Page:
Seventeen Illinois schools are suing the state over funding issues and prorating by the state’s board of education.
Most of the schools suing the state are from rural areas in the St. Louis Metro East region in Southern Illinois, and have large numbers of low-income students. These schools say they want a new formula for funding schools across the state.
WLDS-WEAI News had the chance to talk to Superintendent Brad Skertich from Southwestern Community Unit School District 9, whose school is one of those listed in the suit. Skertich explains why the schools are coming together for the lawsuit.
“We welcome the learning standards, we like the expectations that have been placed on our teachers, and with the lack of funding from the state, we can’t meet there needs. We’re being required to do more with less. Our teachers and administrators can’t sustain what they’re doing. We have larger class sizes, greater expectations, and students are the ones that are going to suffer because of adult problems,” says Skertich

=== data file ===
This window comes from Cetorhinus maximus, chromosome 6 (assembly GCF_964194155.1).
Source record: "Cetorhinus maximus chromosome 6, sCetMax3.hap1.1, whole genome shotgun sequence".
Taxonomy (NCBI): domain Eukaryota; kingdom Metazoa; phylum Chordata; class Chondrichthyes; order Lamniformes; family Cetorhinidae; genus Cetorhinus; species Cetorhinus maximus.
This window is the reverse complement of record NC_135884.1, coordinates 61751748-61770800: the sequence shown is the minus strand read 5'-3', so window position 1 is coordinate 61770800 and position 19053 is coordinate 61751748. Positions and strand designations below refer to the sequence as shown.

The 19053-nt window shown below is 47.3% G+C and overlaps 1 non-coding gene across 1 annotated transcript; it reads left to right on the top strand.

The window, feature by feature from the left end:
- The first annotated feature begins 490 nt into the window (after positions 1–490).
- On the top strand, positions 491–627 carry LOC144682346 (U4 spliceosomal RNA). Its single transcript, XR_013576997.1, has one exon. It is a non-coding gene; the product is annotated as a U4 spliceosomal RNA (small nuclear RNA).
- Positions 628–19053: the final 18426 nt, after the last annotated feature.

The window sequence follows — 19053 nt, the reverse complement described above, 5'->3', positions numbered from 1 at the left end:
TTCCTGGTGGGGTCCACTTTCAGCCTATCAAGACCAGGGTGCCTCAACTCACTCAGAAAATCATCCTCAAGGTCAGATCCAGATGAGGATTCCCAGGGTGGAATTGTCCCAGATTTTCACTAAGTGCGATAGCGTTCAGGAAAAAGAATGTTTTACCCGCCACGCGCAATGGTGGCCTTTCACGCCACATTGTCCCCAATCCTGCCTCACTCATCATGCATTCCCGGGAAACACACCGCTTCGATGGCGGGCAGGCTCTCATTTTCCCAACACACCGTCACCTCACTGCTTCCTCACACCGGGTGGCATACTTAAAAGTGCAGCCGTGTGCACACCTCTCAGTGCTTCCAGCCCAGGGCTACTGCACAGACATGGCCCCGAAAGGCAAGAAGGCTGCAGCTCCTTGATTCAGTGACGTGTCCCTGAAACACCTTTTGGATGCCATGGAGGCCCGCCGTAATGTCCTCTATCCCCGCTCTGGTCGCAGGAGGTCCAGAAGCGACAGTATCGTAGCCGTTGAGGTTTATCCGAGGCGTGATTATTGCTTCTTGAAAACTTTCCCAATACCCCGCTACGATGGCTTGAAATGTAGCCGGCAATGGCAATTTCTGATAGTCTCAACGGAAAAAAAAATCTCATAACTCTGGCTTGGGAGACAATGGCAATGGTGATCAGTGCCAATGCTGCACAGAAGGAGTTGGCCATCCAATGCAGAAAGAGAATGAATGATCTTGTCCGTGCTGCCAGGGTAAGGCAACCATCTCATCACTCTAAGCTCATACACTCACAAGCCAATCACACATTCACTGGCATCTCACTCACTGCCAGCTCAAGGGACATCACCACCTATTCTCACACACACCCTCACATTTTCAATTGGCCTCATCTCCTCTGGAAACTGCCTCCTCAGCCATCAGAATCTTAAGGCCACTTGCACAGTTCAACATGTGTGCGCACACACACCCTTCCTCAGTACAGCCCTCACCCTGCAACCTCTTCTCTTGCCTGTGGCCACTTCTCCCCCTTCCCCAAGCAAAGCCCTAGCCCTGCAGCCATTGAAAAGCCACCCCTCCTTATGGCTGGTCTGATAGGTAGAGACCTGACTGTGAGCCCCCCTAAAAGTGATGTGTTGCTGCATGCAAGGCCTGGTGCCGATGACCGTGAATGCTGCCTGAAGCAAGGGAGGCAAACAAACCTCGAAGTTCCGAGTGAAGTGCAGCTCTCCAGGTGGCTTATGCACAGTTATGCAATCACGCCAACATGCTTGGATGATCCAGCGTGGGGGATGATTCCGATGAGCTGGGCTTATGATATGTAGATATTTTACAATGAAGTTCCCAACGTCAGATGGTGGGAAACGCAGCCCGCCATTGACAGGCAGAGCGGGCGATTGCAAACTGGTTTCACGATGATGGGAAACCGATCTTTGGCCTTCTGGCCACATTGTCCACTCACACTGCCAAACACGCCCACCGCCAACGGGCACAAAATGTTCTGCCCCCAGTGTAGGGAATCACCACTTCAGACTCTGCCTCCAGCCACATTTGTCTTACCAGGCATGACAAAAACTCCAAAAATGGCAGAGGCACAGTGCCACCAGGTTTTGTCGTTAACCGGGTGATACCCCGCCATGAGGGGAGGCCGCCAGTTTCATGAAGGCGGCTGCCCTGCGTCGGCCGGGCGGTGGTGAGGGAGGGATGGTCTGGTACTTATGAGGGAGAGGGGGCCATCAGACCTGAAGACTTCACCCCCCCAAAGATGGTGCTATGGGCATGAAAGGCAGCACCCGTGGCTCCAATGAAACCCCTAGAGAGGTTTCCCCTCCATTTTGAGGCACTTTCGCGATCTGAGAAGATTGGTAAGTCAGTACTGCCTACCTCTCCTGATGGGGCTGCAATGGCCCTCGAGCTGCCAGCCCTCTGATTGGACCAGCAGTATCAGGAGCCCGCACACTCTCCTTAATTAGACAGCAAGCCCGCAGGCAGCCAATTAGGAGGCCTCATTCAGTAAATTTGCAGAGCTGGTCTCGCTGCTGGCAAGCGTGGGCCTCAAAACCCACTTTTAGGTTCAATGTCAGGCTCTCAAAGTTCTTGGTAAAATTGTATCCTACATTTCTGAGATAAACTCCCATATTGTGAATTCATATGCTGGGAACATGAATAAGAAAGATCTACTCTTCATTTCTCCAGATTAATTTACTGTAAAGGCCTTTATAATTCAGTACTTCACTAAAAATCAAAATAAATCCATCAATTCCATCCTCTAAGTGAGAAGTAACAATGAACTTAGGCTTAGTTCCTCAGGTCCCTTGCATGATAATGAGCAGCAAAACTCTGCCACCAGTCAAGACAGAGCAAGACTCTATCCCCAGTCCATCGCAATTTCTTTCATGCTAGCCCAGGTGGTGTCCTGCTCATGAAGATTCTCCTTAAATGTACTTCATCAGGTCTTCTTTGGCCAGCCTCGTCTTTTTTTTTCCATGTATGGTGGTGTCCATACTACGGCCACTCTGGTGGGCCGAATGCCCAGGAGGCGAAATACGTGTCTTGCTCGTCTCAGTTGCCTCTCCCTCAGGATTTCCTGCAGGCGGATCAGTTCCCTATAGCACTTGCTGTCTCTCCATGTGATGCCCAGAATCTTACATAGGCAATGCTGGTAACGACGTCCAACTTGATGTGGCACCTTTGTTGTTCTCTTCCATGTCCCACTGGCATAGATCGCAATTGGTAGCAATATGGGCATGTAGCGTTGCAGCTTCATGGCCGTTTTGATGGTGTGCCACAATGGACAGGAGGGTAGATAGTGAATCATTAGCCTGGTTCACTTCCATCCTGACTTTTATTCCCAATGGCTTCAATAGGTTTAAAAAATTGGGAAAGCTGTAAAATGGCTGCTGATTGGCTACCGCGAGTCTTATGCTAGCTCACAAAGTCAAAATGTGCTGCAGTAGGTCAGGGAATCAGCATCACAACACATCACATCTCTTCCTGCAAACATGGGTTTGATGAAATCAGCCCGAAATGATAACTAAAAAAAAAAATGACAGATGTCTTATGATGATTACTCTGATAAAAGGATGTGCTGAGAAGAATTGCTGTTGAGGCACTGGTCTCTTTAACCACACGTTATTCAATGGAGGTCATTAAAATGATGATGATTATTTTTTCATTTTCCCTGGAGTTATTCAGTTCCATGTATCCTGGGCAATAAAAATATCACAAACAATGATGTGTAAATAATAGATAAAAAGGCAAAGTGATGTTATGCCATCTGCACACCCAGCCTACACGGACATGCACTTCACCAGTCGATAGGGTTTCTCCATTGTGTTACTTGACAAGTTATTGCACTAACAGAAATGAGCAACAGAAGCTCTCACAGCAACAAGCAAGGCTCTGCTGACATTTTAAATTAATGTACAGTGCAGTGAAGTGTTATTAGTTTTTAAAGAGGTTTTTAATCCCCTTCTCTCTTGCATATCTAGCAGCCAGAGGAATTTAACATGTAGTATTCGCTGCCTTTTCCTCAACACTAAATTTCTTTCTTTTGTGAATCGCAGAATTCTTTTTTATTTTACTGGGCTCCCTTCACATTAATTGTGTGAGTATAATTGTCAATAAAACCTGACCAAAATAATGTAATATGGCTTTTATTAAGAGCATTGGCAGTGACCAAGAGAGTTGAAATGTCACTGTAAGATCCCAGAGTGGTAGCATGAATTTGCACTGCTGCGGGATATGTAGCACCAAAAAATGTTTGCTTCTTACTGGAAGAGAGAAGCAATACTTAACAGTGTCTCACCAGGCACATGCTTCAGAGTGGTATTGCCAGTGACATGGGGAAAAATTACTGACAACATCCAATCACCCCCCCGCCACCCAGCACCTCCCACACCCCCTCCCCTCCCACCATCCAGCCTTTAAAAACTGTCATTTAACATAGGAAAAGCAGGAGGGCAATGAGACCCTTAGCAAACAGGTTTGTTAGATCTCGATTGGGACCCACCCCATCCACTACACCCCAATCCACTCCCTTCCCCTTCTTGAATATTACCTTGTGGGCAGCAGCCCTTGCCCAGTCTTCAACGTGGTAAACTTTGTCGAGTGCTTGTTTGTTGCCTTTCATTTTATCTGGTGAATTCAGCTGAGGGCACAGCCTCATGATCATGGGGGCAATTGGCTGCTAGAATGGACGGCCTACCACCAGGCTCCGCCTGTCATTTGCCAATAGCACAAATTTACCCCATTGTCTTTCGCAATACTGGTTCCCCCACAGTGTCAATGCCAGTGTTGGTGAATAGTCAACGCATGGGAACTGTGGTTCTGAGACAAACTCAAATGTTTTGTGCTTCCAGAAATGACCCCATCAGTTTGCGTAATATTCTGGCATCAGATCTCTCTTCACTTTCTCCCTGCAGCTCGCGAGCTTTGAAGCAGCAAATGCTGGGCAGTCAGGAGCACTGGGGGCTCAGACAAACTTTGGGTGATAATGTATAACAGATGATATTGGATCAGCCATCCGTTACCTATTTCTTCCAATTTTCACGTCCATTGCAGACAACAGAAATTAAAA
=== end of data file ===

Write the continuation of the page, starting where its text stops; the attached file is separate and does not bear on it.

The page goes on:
As for how this could affect schools in West Central Illinois, specifically Jacksonville School District 117, Superintendent Steve Ptacek says while this district isn’t involved in the lawsuit, he still has concerns about the lack of state funding.
“I don’t foresee it necessarily being a major change with any of the options they’re talking about with changing the funding formula or with the lawsuit. But the jury is still out on that and I don’t have enough information to be fully certain on the impact of the school district. While we’re not jumping in on the lawsuit, we are right now, very concerned about future funding, especially when you start talking about a property tax freeze,” says Ptacek.
Ptacek expands on how District 117 relates to other schools around the state.
“Looking at the data from the push to change the funding formula, Jacksonville has been labeled as one of the winner in the changing of the funding formula. In other words, if we went to a different system, Jacksonville would probably get more state aid, get a higher revenue. But the amount of money is not a major change, because we’re right on that borderline between higher-income schools and lower-income schools…we’re right in the middle,” says Pracek.
The lack of a state budget has caused the majority of Illinois schools to miss out on categorical payments for things such as transportation and special education.